Laura Wexler stood on the steps of the Baltimore War Memorial auditorium, searching the street for her city’s mayor’s race. It was late arriving.
The campaign for Baltimore’s top job had been crisscrossing the city for months, and now the enormous field of 15 candidates was due on Wexler’s stage for her popular local storytelling series, “The Stoop.” Thirteen days before the April 26 primary, the candidates had agreed to pause their politicking in favor of telling a story, a five-minute personal story about their first jobs.
“NOT POLITICAL,” Wexler had hectored the campaigns in more than one email. “This is not a speech.”
But the audience of nearly 800 was taking its seats, and fewer than a third of the candidates had arrived. Wexler and Stoop co-founder Jessica Henkin were learning how hard it is to wrangle a pack of overscheduled pols.
Originally, they had asked all the candidates to arrive half an hour early and to stay for the entire two-hour show on Wednesday night.
“There was a universal scoff at that,” Wexler says. “So we changed it to ‘Just try to let us know when you’ll be here.’ ”
Henkin found Wexler at the top of the steps. “I just misidentified our first candidate,” she said, mortified. “I gave her some pizza.”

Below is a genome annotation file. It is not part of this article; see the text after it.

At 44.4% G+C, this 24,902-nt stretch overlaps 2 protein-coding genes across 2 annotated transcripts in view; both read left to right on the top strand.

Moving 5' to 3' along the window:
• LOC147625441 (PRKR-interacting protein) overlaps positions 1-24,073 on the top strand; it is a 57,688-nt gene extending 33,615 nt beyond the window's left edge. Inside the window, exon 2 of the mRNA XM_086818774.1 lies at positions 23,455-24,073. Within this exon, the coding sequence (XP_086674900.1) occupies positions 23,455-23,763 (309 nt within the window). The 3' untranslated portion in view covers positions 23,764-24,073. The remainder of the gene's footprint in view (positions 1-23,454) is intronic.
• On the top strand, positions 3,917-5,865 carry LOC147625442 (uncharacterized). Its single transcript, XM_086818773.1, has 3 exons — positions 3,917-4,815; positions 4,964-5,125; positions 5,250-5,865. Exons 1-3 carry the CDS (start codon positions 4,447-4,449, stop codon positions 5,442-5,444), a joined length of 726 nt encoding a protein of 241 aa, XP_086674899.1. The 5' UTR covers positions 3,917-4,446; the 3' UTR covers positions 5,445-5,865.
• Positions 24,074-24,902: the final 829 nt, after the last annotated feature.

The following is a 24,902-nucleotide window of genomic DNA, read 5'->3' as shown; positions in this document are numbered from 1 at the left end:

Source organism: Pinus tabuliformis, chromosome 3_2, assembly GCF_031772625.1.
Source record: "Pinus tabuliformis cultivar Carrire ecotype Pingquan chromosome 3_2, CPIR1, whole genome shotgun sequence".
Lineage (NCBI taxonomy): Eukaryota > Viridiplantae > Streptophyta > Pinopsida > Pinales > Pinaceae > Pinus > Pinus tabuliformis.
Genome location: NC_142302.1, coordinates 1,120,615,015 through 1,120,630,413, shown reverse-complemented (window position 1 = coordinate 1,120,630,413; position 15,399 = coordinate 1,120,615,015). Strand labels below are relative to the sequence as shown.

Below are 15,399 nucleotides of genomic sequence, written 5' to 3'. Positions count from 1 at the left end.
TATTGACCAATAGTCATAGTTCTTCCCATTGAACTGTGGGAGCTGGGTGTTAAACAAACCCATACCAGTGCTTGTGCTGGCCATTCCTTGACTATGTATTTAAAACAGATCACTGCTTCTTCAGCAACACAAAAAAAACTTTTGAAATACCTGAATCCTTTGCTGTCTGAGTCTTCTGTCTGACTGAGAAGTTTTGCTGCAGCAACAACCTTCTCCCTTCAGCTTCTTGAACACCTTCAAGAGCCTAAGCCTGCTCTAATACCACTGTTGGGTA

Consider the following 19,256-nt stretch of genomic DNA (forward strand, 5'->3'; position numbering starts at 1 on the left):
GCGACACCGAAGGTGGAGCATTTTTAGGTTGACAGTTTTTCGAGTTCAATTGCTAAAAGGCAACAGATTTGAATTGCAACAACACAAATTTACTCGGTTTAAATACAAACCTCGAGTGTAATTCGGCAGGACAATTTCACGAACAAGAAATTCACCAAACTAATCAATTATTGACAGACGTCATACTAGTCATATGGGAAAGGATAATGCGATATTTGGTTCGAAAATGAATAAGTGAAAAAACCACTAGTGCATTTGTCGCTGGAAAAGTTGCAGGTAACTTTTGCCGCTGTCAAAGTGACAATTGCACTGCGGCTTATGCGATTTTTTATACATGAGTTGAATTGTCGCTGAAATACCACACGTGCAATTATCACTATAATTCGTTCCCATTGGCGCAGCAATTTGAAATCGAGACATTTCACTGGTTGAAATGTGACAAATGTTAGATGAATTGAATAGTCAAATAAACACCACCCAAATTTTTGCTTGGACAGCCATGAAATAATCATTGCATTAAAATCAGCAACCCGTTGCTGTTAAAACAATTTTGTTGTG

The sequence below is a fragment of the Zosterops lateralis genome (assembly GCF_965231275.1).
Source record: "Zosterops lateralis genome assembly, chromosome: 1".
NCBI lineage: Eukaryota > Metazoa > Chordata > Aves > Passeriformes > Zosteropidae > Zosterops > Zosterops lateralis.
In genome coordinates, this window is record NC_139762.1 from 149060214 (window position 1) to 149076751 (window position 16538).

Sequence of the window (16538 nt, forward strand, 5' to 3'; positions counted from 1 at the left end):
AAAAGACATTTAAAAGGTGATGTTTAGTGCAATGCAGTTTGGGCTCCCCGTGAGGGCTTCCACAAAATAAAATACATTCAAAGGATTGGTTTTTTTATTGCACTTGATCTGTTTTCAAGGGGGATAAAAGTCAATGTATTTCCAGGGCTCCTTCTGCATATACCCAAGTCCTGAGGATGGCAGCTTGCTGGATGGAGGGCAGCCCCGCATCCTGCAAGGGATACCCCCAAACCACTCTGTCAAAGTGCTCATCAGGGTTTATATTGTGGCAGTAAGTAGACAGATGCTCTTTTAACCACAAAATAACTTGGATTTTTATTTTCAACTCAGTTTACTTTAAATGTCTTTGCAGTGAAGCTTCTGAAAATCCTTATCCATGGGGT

“You can’t give the candidates pizza,” Wexler said in alarm. “Does that count as graft?”
They are not political people. They are story people. Henkin works for the Baltimore school system, and Wexler writes for film and television. They started “The Stoop” 10 years ago to draw stories from a storied city.
The series and its podcasts have a sizable following. So two months ago, the pair decided to spend some of what Wexler calls their “cultural capital” on the mayor’s race. A year after Baltimore was rocked by riots following the death of Freddie Gray, they think voters are hungry for a more authentic look at the mayoral contenders. The candidates agreed.
“Everybody said yes right away, but I’m still not sure the message that this is about storytelling and not campaigning came through loud and clear,” Wexler said.
The fringier candidates arrived the earliest. With audience members still in line at the Union Craft Brewing tent and the Crossroads Bistro food truck, Green Party candidate Emanuel McCray, 36, mounted the steps.
McCray, a big man wearing a “Straight Outta Baltimore” T-shirt who grew up in West Baltimore, said that his first job was at a Burger King but that he might talk about his Army days instead.
“I’m just going to wing it,” he declared, walking into the echoing hollows of the marble auditorium.